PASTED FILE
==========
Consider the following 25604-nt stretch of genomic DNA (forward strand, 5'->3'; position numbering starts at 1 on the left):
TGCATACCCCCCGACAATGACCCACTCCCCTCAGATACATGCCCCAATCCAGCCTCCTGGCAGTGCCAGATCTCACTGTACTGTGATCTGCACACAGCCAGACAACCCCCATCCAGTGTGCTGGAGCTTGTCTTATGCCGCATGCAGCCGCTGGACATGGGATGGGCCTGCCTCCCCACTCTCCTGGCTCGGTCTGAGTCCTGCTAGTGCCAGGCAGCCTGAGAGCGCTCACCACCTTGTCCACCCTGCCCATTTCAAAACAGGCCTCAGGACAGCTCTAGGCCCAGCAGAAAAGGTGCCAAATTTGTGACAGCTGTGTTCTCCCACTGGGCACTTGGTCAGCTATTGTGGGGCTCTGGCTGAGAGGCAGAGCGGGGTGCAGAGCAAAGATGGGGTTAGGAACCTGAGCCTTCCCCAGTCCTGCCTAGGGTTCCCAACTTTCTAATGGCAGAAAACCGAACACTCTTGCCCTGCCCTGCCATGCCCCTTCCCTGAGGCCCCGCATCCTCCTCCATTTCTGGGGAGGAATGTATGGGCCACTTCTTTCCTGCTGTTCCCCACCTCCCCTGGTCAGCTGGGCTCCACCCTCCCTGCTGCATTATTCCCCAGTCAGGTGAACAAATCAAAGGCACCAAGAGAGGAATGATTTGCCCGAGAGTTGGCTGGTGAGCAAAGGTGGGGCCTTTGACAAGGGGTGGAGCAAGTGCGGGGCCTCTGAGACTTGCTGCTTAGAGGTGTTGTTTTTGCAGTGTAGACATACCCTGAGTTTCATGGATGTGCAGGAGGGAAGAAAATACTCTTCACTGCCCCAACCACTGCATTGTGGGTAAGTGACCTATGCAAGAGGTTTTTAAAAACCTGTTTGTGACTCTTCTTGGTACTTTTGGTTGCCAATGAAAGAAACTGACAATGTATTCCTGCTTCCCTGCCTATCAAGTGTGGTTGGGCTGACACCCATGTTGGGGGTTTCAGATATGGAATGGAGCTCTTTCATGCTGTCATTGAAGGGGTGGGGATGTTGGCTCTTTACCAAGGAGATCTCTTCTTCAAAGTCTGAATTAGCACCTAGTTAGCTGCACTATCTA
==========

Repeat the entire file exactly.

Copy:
Consider the following 25604-nt stretch of genomic DNA (forward strand, 5'->3'; position numbering starts at 1 on the left):
TGCATACCCCCCGACAATGACCCACTCCCCTCAGATACATGCCCCAATCCAGCCTCCTGGCAGTGCCAGATCTCACTGTACTGTGATCTGCACACAGCCAGACAACCCCCATCCAGTGTGCTGGAGCTTGTCTTATGCCGCATGCAGCCGCTGGACATGGGATGGGCCTGCCTCCCCACTCTCCTGGCTCGGTCTGAGTCCTGCTAGTGCCAGGCAGCCTGAGAGCGCTCACCACCTTGTCCACCCTGCCCATTTCAAAACAGGCCTCAGGACAGCTCTAGGCCCAGCAGAAAAGGTGCCAAATTTGTGACAGCTGTGTTCTCCCACTGGGCACTTGGTCAGCTATTGTGGGGCTCTGGCTGAGAGGCAGAGCGGGGTGCAGAGCAAAGATGGGGTTAGGAACCTGAGCCTTCCCCAGTCCTGCCTAGGGTTCCCAACTTTCTAATGGCAGAAAACCGAACACTCTTGCCCTGCCCTGCCATGCCCCTTCCCTGAGGCCCCGCATCCTCCTCCATTTCTGGGGAGGAATGTATGGGCCACTTCTTTCCTGCTGTTCCCCACCTCCCCTGGTCAGCTGGGCTCCACCCTCCCTGCTGCATTATTCCCCAGTCAGGTGAACAAATCAAAGGCACCAAGAGAGGAATGATTTGCCCGAGAGTTGGCTGGTGAGCAAAGGTGGGGCCTTTGACAAGGGGTGGAGCAAGTGCGGGGCCTCTGAGACTTGCTGCTTAGAGGTGTTGTTTTTGCAGTGTAGACATACCCTGAGTTTCATGGATGTGCAGGAGGGAAGAAAATACTCTTCACTGCCCCAACCACTGCATTGTGGGTAAGTGACCTATGCAAGAGGTTTTTAAAAACCTGTTTGTGACTCTTCTTGGTACTTTTGGTTGCCAATGAAAGAAACTGACAATGTATTCCTGCTTCCCTGCCTATCAAGTGTGGTTGGGCTGACACCCATGTTGGGGGTTTCAGATATGGAATGGAGCTCTTTCATGCTGTCATTGAAGGGGTGGGGATGTTGGCTCTTTACCAAGGAGATCTCTTCTTCAAAGTCTGAATTAGCACCTAGTTAGCTGCACTATCTA